Children’s mental health services are coordinated through both the Department of Human Services and the Department of Children and Families (DCF). Intensive therapeutic placement services for children with severe mental illness may be coordinated through DHS’ Division of Mental Health Services.
Either DHS’ Division of Developmental Disabilities and/or its Division of Disability Services serve children with developmental disabilities such as spina bifida, cerebral palsy, intellectual disabilities, autism, as well as adults with late-onset disabilities such as traumatic brain injuries or multiple sclerosis. Services include family support programs, counseling, help coordinating in-home care, some community-based services such as respite care for parents, plus information and referral services to help people find more resources.
NJ FamilyCare is New Jersey’s State Children’s Health Insurance Program, known nationally as SCHIP. It provides free or low-cost health insurance to low-income working families and individuals – primarily working families who earn too much to qualify for Medicaid. Those eligible for the program include adults with incomes up to 200% of the federal poverty level, and children in families earning up to 350% of the federal poverty level. They can obtain health insurance to cover the cost of routine physician visits, prescriptions, hospitalizations, lab tests, x-rays, eyeglasses and dental care for most children and for some adults.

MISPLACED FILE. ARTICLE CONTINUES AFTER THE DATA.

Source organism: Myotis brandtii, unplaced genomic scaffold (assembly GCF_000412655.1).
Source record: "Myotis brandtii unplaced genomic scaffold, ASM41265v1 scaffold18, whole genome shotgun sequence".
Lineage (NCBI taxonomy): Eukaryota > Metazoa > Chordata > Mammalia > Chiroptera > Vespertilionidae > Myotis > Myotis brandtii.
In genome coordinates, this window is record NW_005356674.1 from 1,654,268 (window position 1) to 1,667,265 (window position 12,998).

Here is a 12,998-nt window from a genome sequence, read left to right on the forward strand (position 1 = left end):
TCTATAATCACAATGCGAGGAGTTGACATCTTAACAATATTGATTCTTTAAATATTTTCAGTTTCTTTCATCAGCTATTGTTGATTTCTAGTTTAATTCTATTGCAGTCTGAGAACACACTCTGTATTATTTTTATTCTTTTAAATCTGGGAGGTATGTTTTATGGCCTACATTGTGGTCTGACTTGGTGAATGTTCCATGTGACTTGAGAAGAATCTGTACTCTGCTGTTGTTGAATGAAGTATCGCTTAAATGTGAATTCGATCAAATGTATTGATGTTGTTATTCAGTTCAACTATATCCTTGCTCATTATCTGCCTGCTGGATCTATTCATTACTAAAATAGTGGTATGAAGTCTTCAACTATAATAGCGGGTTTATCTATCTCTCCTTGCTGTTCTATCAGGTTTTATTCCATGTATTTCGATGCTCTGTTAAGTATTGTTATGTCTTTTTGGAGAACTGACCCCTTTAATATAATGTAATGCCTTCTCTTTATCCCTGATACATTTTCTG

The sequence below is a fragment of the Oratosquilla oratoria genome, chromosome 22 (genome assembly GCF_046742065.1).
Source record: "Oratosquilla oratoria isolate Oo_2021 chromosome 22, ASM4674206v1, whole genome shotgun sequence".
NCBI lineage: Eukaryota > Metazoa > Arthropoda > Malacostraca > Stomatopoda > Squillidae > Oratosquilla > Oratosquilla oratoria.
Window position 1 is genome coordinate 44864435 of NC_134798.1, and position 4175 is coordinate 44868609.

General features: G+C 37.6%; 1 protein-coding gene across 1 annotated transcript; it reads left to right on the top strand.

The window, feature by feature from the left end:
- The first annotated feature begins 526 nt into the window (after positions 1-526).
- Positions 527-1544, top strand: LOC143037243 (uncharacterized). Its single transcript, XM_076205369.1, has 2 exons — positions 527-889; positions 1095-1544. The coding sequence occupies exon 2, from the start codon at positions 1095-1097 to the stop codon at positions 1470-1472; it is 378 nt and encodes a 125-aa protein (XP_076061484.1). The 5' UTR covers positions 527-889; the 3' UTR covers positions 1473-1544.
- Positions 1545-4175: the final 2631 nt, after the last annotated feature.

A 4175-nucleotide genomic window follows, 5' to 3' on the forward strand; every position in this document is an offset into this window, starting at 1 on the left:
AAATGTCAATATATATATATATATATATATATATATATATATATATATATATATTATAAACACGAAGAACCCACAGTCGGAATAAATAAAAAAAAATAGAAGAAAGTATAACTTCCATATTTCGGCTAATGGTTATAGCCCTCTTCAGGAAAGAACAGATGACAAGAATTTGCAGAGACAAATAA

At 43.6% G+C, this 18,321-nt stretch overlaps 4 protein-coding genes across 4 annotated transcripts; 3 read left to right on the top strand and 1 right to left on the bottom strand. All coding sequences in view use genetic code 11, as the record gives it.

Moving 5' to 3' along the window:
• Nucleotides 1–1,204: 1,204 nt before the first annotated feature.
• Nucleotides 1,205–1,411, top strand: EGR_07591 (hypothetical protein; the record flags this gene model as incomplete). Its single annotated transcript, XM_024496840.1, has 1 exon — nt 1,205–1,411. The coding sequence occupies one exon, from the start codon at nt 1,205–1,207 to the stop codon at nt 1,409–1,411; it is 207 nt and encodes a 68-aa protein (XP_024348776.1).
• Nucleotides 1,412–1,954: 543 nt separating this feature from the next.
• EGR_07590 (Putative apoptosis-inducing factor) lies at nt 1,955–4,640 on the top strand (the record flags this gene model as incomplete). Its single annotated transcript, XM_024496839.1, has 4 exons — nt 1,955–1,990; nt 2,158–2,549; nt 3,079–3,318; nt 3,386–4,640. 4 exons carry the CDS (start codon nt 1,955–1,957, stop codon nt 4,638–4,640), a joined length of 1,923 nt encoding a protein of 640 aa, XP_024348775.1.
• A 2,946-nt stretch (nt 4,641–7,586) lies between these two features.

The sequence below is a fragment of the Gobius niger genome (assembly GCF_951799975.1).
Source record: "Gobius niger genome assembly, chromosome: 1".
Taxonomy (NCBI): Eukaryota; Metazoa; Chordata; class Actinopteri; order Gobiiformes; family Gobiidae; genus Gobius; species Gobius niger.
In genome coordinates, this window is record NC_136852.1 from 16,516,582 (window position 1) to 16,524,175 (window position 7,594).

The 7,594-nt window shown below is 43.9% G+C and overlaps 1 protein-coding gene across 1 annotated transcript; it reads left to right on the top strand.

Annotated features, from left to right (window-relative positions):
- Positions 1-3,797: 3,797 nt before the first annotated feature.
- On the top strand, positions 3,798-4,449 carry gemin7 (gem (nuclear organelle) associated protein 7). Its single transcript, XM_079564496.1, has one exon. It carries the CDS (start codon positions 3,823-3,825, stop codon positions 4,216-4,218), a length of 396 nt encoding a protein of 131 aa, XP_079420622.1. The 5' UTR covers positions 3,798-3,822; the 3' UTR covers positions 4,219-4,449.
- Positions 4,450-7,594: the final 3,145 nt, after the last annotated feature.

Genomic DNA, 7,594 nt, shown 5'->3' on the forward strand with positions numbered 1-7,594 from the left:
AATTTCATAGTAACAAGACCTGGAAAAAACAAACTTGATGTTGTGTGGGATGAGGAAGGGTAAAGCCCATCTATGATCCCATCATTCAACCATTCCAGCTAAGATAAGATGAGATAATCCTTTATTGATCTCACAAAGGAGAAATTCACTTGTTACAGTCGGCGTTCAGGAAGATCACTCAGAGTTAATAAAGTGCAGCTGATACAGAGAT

The Office for Prevention of Developmental Disabilities (OPDD) is a public informational resource to help educate New Jerseyans about factors or activities that can cause intellectual disabilities or other developmental disabilities. It has a strong focus on prevention. OPDD strives to educate families – and especially pregnant women – about substance abuse and its effects on the unborn fetus, the dangers of small children ingesting lead paint and other environmental causes of disabilities, and about preventing childhood injuries.
The Commission for the Blind and Visually Impaired coordinates and provides preventive eye health screenings and assessments for both adults and children. Programs specifically for children include early intervention services, educational and vocational rehabilitation, summer recreational programs, preparatory programs for college-bound students, and referrals to other services, as required.